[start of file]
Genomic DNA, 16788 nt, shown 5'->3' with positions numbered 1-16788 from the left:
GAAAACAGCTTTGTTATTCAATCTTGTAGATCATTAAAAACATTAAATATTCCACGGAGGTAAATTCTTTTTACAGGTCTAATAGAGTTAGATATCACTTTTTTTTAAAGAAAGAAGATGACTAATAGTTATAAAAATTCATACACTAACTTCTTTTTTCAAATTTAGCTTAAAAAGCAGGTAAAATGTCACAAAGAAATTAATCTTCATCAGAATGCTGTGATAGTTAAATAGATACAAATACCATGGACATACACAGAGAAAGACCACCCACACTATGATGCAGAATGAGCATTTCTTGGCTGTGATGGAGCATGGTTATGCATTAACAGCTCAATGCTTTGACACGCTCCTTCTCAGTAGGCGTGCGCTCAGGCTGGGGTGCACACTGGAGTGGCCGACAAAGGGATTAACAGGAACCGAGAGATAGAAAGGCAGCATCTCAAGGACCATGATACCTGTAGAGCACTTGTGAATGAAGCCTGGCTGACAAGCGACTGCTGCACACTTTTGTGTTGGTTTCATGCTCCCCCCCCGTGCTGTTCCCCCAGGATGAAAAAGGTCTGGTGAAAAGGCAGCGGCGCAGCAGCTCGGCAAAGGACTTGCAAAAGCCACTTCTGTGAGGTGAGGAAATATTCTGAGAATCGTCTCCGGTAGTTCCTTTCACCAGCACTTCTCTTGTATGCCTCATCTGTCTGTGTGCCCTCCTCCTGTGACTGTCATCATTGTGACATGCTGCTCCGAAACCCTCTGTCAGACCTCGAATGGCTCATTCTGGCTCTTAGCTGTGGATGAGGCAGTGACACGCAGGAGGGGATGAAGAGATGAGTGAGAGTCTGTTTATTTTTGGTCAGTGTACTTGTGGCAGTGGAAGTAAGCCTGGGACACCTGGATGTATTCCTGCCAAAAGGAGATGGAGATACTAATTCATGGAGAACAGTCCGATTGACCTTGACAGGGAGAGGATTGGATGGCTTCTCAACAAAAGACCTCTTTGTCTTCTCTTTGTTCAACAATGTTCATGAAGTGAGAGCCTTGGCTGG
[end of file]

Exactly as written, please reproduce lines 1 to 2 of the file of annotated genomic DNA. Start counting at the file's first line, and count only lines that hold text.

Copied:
Genomic DNA, 16788 nt, shown 5'->3' with positions numbered 1-16788 from the left:
GAAAACAGCTTTGTTATTCAATCTTGTAGATCATTAAAAACATTAAATATTCCACGGAGGTAAATTCTTTTTACAGGTCTAATAGAGTTAGATATCACTTTTTTTTAAAGAAAGAAGATGACTAATAGTTATAAAAATTCATACACTAACTTCTTTTTTCAAATTTAGCTTAAAAAGCAGGTAAAATGTCACAAAGAAATTAATCTTCATCAGAATGCTGTGATAGTTAAATAGATACAAATACCATGGACATACACAGAGAAAGACCACCCACACTATGATGCAGAATGAGCATTTCTTGGCTGTGATGGAGCATGGTTATGCATTAACAGCTCAATGCTTTGACACGCTCCTTCTCAGTAGGCGTGCGCTCAGGCTGGGGTGCACACTGGAGTGGCCGACAAAGGGATTAACAGGAACCGAGAGATAGAAAGGCAGCATCTCAAGGACCATGATACCTGTAGAGCACTTGTGAATGAAGCCTGGCTGACAAGCGACTGCTGCACACTTTTGTGTTGGTTTCATGCTCCCCCCCCGTGCTGTTCCCCCAGGATGAAAAAGGTCTGGTGAAAAGGCAGCGGCGCAGCAGCTCGGCAAAGGACTTGCAAAAGCCACTTCTGTGAGGTGAGGAAATATTCTGAGAATCGTCTCCGGTAGTTCCTTTCACCAGCACTTCTCTTGTATGCCTCATCTGTCTGTGTGCCCTCCTCCTGTGACTGTCATCATTGTGACATGCTGCTCCGAAACCCTCTGTCAGACCTCGAATGGCTCATTCTGGCTCTTAGCTGTGGATGAGGCAGTGACACGCAGGAGGGGATGAAGAGATGAGTGAGAGTCTGTTTATTTTTGGTCAGTGTACTTGTGGCAGTGGAAGTAAGCCTGGGACACCTGGATGTATTCCTGCCAAAAGGAGATGGAGATACTAATTCATGGAGAACAGTCCGATTGACCTTGACAGGGAGAGGATTGGATGGCTTCTCAACAAAAGACCTCTTTGTCTTCTCTTTGTTCAACAATGTTCATGAAGTGAGAGCCTTGGCTGG